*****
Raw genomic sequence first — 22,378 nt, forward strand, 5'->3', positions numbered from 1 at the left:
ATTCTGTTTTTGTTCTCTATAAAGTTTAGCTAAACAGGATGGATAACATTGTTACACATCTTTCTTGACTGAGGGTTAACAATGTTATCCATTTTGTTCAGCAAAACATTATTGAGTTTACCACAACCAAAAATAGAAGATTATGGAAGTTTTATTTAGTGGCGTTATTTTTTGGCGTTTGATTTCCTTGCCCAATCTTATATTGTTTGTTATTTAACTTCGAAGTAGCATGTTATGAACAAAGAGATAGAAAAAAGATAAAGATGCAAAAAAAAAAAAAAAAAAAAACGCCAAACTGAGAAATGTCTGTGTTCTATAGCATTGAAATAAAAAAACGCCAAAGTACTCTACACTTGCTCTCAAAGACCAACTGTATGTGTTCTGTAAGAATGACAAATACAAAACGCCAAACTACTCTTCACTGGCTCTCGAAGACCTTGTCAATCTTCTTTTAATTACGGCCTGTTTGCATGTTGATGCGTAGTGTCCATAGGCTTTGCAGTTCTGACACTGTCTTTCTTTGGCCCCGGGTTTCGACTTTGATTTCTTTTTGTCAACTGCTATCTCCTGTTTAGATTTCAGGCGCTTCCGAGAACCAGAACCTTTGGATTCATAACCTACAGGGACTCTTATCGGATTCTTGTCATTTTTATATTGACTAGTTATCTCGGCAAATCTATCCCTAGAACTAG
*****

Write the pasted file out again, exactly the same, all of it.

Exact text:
Raw genomic sequence first — 22,378 nt, forward strand, 5'->3', positions numbered from 1 at the left:
ATTCTGTTTTTGTTCTCTATAAAGTTTAGCTAAACAGGATGGATAACATTGTTACACATCTTTCTTGACTGAGGGTTAACAATGTTATCCATTTTGTTCAGCAAAACATTATTGAGTTTACCACAACCAAAAATAGAAGATTATGGAAGTTTTATTTAGTGGCGTTATTTTTTGGCGTTTGATTTCCTTGCCCAATCTTATATTGTTTGTTATTTAACTTCGAAGTAGCATGTTATGAACAAAGAGATAGAAAAAAGATAAAGATGCAAAAAAAAAAAAAAAAAAAAACGCCAAACTGAGAAATGTCTGTGTTCTATAGCATTGAAATAAAAAAACGCCAAAGTACTCTACACTTGCTCTCAAAGACCAACTGTATGTGTTCTGTAAGAATGACAAATACAAAACGCCAAACTACTCTTCACTGGCTCTCGAAGACCTTGTCAATCTTCTTTTAATTACGGCCTGTTTGCATGTTGATGCGTAGTGTCCATAGGCTTTGCAGTTCTGACACTGTCTTTCTTTGGCCCCGGGTTTCGACTTTGATTTCTTTTTGTCAACTGCTATCTCCTGTTTAGATTTCAGGCGCTTCCGAGAACCAGAACCTTTGGATTCATAACCTACAGGGACTCTTATCGGATTCTTGTCATTTTTATATTGACTAGTTATCTCGGCAAATCTATCCCTAGAACTAG